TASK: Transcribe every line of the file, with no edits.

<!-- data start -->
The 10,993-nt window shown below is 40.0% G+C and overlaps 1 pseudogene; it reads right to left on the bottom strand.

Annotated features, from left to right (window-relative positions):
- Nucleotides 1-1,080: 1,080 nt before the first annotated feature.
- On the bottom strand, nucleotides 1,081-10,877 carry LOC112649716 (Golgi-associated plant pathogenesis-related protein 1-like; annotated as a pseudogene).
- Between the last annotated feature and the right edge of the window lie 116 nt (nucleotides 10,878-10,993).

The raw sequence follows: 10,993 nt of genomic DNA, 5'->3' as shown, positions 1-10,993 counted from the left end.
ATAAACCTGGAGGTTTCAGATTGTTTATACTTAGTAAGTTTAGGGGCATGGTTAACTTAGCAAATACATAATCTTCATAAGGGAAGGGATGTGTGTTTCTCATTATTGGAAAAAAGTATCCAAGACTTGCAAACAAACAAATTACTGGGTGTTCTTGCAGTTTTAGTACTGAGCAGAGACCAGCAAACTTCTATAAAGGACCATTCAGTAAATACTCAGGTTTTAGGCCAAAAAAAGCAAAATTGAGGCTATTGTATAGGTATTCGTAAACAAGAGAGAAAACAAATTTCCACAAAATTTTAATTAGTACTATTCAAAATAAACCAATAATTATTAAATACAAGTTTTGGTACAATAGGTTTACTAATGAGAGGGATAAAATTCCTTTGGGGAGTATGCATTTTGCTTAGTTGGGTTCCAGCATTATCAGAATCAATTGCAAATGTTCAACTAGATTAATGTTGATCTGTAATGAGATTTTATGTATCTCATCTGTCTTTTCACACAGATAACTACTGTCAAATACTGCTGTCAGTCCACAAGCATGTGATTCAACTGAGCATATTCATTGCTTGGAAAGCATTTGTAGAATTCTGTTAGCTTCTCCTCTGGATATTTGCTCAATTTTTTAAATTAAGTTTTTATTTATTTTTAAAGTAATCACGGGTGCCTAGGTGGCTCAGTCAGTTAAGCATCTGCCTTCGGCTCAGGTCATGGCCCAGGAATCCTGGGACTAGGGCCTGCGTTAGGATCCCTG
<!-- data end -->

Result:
The 10,993-nt window shown below is 40.0% G+C and overlaps 1 pseudogene; it reads right to left on the bottom strand.

Annotated features, from left to right (window-relative positions):
- Nucleotides 1-1,080: 1,080 nt before the first annotated feature.
- On the bottom strand, nucleotides 1,081-10,877 carry LOC112649716 (Golgi-associated plant pathogenesis-related protein 1-like; annotated as a pseudogene).
- Between the last annotated feature and the right edge of the window lie 116 nt (nucleotides 10,878-10,993).

The raw sequence follows: 10,993 nt of genomic DNA, 5'->3' as shown, positions 1-10,993 counted from the left end.
ATAAACCTGGAGGTTTCAGATTGTTTATACTTAGTAAGTTTAGGGGCATGGTTAACTTAGCAAATACATAATCTTCATAAGGGAAGGGATGTGTGTTTCTCATTATTGGAAAAAAGTATCCAAGACTTGCAAACAAACAAATTACTGGGTGTTCTTGCAGTTTTAGTACTGAGCAGAGACCAGCAAACTTCTATAAAGGACCATTCAGTAAATACTCAGGTTTTAGGCCAAAAAAAGCAAAATTGAGGCTATTGTATAGGTATTCGTAAACAAGAGAGAAAACAAATTTCCACAAAATTTTAATTAGTACTATTCAAAATAAACCAATAATTATTAAATACAAGTTTTGGTACAATAGGTTTACTAATGAGAGGGATAAAATTCCTTTGGGGAGTATGCATTTTGCTTAGTTGGGTTCCAGCATTATCAGAATCAATTGCAAATGTTCAACTAGATTAATGTTGATCTGTAATGAGATTTTATGTATCTCATCTGTCTTTTCACACAGATAACTACTGTCAAATACTGCTGTCAGTCCACAAGCATGTGATTCAACTGAGCATATTCATTGCTTGGAAAGCATTTGTAGAATTCTGTTAGCTTCTCCTCTGGATATTTGCTCAATTTTTTAAATTAAGTTTTTATTTATTTTTAAAGTAATCACGGGTGCCTAGGTGGCTCAGTCAGTTAAGCATCTGCCTTCGGCTCAGGTCATGGCCCAGGAATCCTGGGACTAGGGCCTGCGTTAGGATCCCTG